More Than a Quarter of Completed Lung Cancer Trials Are Unpublished

By Marilynn Larkin

November 13, 2019

NEW YORK (Reuters Health) - Approximately 27% of completed lung cancer trials were unpublished as of 2016, raising concern about publication bias, a cross-sectional study suggests.

"Most unpublished results are from negative studies where there is often no interest on the side of the sponsoring company to publicize the results," Dr. Giuseppe Giaccone of Georgetown University in Washington, DC, told Reuters Health by email. "Sometimes negative publications also have a difficult time getting published in good journals that prefer positive studies. A way to alleviate the first issue is to oblige companies and investigators that have a trial listed in ClinicalTrials.gov to provide a written report within a time frame from completion."

Dr. Giaccone and colleagues searched ClinicalTrials.gov to identify registered lung cancer clinical trials with a completion date between 2000-2016, and used that information to search PubMed, Google Scholar and EMBASE. They also sent emails to investigators of unpublished trials to confirm status.

Trial results were categorized as (1) publication in a peer-reviewed journal and (2) no peer-reviewed publication (including conference proceedings and reporting of results on ClinicalTrials.gov).

As reported online November 6 in JAMA Network Open, 1,294 clinical trials were included in the study. Among them, 1,038 (80.2%) were completed and 256 (19.8%) were terminated. The median follow-up time after study completion or termination was 116 months.

Among the 1,038 completed trials, database searches suggested that 702 (67.6%) were published and 336 (32.4%) were unpublished.

Contact information was identified and emails were sent to investigators of 183 (54.5%) of the unpublished trials. A total of 102 responses (55.7%) were received: 51 reported peer-reviewed publication and 51 confirmed nonpublication.

This meant that overall, among the completed trials, 753 (72.5%) were published and 285 (27.5%) were not.

Industry-sponsored trials were less likely to be published than those sponsored by the US National Institutes of Health (odds ratio, 2.27) or academic institutions (OR, 1.55).

Further, multicenter studies were more likely than single-center studies to be published (OR, 2.78). Greater patient enrollment was associated with publication: >500 participants, OR, 3.43 and 100-500 participants, OR, 2.87 compared to studies with fewer than 100 participants.

By contrast, randomization status and trial phase were not associated with publication.

Trials were terminated for various reasons: low enrollment, 46.5%; lack of efficacy, 11.7%; toxic effects, 8.6%; miscellaneous, such as the principal investigator leaving the institution (14.8%); and unknown, 18.4%.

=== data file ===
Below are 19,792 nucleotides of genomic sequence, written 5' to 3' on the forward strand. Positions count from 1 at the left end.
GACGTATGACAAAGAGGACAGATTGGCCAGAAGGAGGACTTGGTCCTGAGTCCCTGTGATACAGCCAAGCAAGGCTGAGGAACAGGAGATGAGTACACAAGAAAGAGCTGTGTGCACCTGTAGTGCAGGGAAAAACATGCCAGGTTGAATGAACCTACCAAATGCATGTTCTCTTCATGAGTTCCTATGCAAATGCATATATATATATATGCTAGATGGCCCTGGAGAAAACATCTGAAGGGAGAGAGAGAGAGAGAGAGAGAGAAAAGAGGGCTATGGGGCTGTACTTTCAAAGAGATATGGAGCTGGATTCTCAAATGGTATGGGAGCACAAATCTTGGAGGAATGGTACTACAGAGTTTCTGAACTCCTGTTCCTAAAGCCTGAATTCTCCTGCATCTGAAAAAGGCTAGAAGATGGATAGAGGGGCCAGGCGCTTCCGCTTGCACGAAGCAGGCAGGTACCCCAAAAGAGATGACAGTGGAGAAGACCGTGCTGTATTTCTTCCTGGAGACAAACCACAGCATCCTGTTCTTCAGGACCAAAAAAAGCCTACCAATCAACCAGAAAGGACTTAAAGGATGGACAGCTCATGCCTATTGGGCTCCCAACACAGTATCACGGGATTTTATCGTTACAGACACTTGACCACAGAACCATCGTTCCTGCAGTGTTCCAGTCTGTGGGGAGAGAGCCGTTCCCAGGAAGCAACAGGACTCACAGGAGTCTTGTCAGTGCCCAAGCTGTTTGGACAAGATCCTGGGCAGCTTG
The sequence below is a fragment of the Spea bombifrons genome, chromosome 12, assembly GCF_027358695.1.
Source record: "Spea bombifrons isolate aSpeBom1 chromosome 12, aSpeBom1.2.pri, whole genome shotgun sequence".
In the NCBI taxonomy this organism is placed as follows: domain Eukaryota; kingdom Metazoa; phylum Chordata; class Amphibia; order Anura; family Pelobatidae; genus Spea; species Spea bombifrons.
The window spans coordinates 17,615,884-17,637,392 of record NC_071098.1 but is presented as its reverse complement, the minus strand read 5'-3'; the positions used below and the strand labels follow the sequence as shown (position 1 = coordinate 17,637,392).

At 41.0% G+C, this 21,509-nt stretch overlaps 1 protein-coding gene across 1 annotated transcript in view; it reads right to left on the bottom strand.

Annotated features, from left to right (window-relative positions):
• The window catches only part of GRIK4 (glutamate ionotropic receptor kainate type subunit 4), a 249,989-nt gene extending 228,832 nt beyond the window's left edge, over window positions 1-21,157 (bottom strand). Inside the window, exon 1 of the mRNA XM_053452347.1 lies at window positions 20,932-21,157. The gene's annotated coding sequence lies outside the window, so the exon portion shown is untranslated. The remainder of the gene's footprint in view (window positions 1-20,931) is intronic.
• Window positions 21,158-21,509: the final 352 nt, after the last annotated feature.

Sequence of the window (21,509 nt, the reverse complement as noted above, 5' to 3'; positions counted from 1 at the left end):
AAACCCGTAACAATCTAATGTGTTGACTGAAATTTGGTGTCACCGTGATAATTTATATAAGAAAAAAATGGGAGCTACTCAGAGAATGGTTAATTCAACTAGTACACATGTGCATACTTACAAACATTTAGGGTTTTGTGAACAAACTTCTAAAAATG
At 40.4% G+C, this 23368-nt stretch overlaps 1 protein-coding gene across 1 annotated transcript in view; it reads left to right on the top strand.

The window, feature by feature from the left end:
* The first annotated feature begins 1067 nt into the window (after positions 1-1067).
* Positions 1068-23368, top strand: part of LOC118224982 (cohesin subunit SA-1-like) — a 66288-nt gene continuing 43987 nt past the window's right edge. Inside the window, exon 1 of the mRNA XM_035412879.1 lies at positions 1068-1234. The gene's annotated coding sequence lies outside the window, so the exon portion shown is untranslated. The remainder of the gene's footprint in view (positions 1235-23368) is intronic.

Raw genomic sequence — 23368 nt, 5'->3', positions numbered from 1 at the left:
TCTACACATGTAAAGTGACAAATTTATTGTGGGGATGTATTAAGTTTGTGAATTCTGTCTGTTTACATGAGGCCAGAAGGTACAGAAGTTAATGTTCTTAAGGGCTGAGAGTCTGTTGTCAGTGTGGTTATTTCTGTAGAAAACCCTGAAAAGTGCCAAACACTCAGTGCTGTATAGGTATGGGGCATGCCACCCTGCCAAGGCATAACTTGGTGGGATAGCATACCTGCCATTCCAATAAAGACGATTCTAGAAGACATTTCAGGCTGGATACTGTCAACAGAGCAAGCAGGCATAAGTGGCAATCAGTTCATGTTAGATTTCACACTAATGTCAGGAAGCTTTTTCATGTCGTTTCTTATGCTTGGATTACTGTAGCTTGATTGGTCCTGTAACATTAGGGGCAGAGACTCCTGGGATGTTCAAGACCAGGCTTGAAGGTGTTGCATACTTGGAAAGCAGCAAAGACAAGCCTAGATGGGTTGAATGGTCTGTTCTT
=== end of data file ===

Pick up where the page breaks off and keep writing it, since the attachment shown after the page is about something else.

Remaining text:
Among 256 terminated clinical trials, 72 (28.1%) were published in peer-reviewed journals; the rest remained unpublished.

Coauthor Dr. Chul Kim, also of Georgetown University, noted in a separate email that a recently launched preprint repository, medRxiv (https://www.medrxiv.org/), "provides an online platform for researchers to share their unreviewed work. Increasing utilization of medRxiv may help reduce the rate of nonpublication," he said.

Dr. Nicholas Rohs, a hematologist at The Blavatnik Family-Chelsea Medical Center at Mount Sinai in New York City, commented by email, "The publication process can be exhausting, frustrating, and lengthy, particularly with all of the other demands on a researcher's time. If you feel you may not get your work published in a journal with a high impact factor, it may not seem worth going through all of the work."

"The current pace of research may also have some role in rate of publications," said Dr. Rohs, who was not involved in the study. "By the time some trials (are completed), there has already been a major shift in treatment, making the results less meaningful - for example, the advent of first-line immunotherapy in lung cancer derailing many of the ongoing second-line immunotherapy trials."

"Finally, we also have to acknowledge the elephant in the room: many clinical trial publications are controlled by pharmaceutical companies," he said. "These companies are incentivized to highlight positive trials."

"However, I strongly agree with the authors that it is our responsibility to ensure all trials undergo some form of publication," he said. "We certainly owe it to the patients and families who participated in these trials and accepted the uncertainty and extra efforts that come with clinical research."

"While this is a difficult issue to fully address, I think ensuring that trials that reach a certain point, such as a certain percentage of accrual, should be obligated to publish at least raw data," he added. "As our ability to harness AI and other technology to process big data sets continues to improve, this information may become even more valuable."

SOURCE: http://bit.ly/2KgIjKC

JAMA Netw Open 2019.

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